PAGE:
In addition, many of your electrical accessories can give you a good measure of how well the alternator is supplying a consistent charge to the battery. Headlights that are dimmer than usual, or suddenly super bright, sluggish windshield wipers, a radio that cuts in and out, and wacky behavior from the gauges in your dash all point to alternator problems.
Check the Condition of the Alternator Belt and Wiring
Another mechanical inspection that you can easily do yourself is to check out the condition of the alternator belt. The alternator is driven from either the engine crankshaft or camshaft pulley by a belt. Over time it can become cracked, brittle, and worn smooth, causing slippage between the pulleys.
If the belt is slipping, the alternator won’t turn consistently, leading to voltage irregularities. If you’re lucky, just replacing it, or even simply adjusting the tension on the belt, may solve the problem. Belt tension is important – too loose and the belt may slip, too tight and it could put undue pressure on the bearings and shaft of the alternator, leading to premature failure. Gravely noises coming from your alternator may suggest that the bearings could be toast.
Lastly, you can also take a look at the wiring leading to and from the alternator – is it in good condition? No missing insulation or loose connections? No frayed ends or corroded attachments? If there are, damaged wiring can also contribute to poor charging performance from your alternator.
What Do I Do If My Alternator Is Failing?
There are really only two routes to remedying an alternator that’s on its last legs.
It’s important to remember that you may be able to limp along with a dying alternator for a little while, but once it gives up the ghost, you won’t be driving anywhere. This could put you in a dangerous situation, for example, if it decides to cut out while you’re commuting in heavy highway traffic. Losing your vehicle’s entire electrical system all at once is a scary proposition, especially if you’re traveling at higher speeds, or find yourself on a particularly lonely stretch of road. It pays to be proactive in nipping an alternator problem in the bud, before it blossoms into something much worse.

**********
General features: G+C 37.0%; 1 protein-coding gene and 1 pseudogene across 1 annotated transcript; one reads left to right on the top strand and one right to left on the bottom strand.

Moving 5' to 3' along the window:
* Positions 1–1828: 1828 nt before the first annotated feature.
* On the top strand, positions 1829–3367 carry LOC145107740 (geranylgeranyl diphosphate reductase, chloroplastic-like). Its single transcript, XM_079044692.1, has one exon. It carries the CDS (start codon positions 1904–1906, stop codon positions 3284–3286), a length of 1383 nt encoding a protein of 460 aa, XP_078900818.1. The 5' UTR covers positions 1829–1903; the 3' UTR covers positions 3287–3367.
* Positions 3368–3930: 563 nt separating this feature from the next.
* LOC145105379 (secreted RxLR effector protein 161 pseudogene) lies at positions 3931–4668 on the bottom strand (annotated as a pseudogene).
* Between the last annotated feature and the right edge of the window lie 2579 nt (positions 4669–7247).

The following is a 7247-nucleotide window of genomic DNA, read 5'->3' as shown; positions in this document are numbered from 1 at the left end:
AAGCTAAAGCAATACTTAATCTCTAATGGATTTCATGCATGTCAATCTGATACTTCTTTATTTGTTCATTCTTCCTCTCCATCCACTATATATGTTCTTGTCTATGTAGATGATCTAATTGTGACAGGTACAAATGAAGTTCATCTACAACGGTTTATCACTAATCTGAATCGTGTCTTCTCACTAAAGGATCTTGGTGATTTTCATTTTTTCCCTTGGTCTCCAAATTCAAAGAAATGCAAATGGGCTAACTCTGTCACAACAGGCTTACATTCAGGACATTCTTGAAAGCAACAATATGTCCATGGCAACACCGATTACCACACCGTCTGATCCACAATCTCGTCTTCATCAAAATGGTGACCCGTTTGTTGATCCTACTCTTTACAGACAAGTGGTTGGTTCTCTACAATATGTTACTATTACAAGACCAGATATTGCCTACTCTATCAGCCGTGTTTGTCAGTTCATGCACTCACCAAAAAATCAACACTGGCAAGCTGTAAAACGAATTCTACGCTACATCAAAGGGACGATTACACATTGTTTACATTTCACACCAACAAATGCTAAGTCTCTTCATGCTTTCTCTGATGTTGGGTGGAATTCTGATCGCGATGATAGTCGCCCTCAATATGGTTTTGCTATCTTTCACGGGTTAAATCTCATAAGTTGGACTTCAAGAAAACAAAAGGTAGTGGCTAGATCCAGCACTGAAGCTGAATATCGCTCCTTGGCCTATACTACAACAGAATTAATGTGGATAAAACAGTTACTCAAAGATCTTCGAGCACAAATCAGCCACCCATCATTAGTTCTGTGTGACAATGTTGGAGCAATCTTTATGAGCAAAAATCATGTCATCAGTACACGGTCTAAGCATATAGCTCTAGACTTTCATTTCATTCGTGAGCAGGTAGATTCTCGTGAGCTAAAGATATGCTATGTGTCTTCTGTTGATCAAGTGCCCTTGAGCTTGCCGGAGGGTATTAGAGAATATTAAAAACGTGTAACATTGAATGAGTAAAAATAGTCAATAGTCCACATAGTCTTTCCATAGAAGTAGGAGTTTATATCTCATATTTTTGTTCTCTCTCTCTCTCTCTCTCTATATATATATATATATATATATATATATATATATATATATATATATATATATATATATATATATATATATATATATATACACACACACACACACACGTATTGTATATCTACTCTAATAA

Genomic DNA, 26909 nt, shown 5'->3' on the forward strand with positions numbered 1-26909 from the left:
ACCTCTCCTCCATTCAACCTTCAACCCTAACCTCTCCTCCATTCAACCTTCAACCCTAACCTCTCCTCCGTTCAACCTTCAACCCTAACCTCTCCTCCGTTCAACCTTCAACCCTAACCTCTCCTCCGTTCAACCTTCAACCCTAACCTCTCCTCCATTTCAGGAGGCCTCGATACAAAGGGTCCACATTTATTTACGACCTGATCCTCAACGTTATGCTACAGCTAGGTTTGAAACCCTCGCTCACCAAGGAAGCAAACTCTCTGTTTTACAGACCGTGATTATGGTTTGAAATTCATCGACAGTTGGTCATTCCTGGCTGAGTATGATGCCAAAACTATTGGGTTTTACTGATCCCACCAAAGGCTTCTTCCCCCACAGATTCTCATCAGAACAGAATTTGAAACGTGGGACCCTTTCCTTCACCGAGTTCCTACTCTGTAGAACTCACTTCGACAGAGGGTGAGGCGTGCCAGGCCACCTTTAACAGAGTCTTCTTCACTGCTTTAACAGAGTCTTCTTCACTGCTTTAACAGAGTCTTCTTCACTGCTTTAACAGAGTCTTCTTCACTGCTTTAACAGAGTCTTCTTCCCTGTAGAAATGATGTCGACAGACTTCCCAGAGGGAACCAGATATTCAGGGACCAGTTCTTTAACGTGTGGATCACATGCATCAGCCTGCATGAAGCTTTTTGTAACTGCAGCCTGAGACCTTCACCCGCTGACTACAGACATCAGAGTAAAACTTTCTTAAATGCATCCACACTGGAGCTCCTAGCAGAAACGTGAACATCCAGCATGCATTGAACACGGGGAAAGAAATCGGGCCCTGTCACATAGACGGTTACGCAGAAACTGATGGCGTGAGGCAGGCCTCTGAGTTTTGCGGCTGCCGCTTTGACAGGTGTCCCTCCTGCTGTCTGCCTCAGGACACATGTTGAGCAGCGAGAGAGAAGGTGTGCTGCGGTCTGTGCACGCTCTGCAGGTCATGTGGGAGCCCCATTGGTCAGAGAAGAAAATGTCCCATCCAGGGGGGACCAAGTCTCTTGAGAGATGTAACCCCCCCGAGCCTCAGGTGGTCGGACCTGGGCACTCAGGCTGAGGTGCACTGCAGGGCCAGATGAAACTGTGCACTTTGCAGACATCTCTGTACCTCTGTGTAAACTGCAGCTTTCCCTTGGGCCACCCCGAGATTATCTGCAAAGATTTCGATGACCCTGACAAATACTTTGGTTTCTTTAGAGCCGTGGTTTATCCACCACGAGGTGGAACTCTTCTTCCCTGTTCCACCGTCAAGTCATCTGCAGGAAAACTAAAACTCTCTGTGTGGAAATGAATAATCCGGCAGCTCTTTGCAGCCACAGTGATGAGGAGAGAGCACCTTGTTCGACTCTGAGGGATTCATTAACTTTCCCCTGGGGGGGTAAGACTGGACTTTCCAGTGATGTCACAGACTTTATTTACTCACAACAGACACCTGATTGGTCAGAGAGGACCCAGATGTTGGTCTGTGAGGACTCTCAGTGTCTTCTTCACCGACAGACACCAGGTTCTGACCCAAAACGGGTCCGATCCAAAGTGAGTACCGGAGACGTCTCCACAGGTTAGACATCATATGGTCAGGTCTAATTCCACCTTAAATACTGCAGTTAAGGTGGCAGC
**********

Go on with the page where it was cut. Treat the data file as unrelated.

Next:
First, most automotive electrical shops can rebuild alternators, especially those from older cars. In fact, rebuilding alternators was common practice for many years. Of course, this process takes a little bit more time than simply buying a new one, and you’ll be without wheels while they’re doing the repairs.
Second, these days it’s almost always just as cost effective to buy a brand new alternator, than it is to have it rebuilt. And, some of the new generation of smart alternators are even sealed, and thus not repairable at all. If you do replace or rebuild your alternator, it’s good insurance to change the belt out with a high quality replacement.
Replacing Your Alternator
Finally, replacing an alternator on many vehicles is a fairly straightforward process for the confident driveway mechanic and rarely requires special tools. Often, alternators are mounted to the engine with only two bolts and a few wires, making it an easy afternoon fix. For safety, whenever you’re working on your car’s electrical systems, remember to disconnect the battery’s negative terminal.
Some cars can even accommodate upgraded aftermarket alternators that have higher amperage ratings. Increasing your amps means you can run more electrical accessories, or components that have a heavy draw, such as high wattage stereo amplifiers. When increasing current from a more powerful alternator, you may need to also upgrade your alternator wiring to a larger gauge. When in doubt, check in with an automotive electrician.
Has a failed alternator ever left you in a lurch? Questions about alternators? Let us know below in the comments.